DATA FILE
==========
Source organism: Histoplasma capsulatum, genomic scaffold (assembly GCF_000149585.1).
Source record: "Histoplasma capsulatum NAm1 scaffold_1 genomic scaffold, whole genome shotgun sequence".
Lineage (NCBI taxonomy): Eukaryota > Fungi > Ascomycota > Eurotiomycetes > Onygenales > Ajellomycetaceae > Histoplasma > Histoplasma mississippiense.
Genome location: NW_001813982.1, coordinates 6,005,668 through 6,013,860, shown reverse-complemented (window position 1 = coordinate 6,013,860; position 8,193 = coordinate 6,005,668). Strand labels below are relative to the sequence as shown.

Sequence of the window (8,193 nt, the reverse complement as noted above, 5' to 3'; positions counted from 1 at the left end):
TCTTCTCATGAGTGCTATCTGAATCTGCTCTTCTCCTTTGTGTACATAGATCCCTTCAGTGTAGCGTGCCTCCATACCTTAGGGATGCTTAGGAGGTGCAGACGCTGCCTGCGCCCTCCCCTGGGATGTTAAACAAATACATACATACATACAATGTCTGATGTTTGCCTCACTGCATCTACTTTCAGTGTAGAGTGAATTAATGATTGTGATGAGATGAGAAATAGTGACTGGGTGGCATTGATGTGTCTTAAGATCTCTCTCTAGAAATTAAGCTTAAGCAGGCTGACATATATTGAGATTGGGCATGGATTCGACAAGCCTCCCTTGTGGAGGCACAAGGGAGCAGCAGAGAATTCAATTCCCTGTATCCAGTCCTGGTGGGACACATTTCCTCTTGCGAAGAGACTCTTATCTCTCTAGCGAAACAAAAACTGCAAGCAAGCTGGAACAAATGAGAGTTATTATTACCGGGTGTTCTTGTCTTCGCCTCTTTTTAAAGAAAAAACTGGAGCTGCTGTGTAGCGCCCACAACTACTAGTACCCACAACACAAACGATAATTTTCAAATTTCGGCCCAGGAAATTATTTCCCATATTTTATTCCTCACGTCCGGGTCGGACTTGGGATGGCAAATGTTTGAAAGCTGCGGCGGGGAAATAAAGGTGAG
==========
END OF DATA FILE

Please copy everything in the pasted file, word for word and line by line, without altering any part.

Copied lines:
Source organism: Histoplasma capsulatum, genomic scaffold (assembly GCF_000149585.1).
Source record: "Histoplasma capsulatum NAm1 scaffold_1 genomic scaffold, whole genome shotgun sequence".
Lineage (NCBI taxonomy): Eukaryota > Fungi > Ascomycota > Eurotiomycetes > Onygenales > Ajellomycetaceae > Histoplasma > Histoplasma mississippiense.
Genome location: NW_001813982.1, coordinates 6,005,668 through 6,013,860, shown reverse-complemented (window position 1 = coordinate 6,013,860; position 8,193 = coordinate 6,005,668). Strand labels below are relative to the sequence as shown.

Sequence of the window (8,193 nt, the reverse complement as noted above, 5' to 3'; positions counted from 1 at the left end):
TCTTCTCATGAGTGCTATCTGAATCTGCTCTTCTCCTTTGTGTACATAGATCCCTTCAGTGTAGCGTGCCTCCATACCTTAGGGATGCTTAGGAGGTGCAGACGCTGCCTGCGCCCTCCCCTGGGATGTTAAACAAATACATACATACATACAATGTCTGATGTTTGCCTCACTGCATCTACTTTCAGTGTAGAGTGAATTAATGATTGTGATGAGATGAGAAATAGTGACTGGGTGGCATTGATGTGTCTTAAGATCTCTCTCTAGAAATTAAGCTTAAGCAGGCTGACATATATTGAGATTGGGCATGGATTCGACAAGCCTCCCTTGTGGAGGCACAAGGGAGCAGCAGAGAATTCAATTCCCTGTATCCAGTCCTGGTGGGACACATTTCCTCTTGCGAAGAGACTCTTATCTCTCTAGCGAAACAAAAACTGCAAGCAAGCTGGAACAAATGAGAGTTATTATTACCGGGTGTTCTTGTCTTCGCCTCTTTTTAAAGAAAAAACTGGAGCTGCTGTGTAGCGCCCACAACTACTAGTACCCACAACACAAACGATAATTTTCAAATTTCGGCCCAGGAAATTATTTCCCATATTTTATTCCTCACGTCCGGGTCGGACTTGGGATGGCAAATGTTTGAAAGCTGCGGCGGGGAAATAAAGGTGAG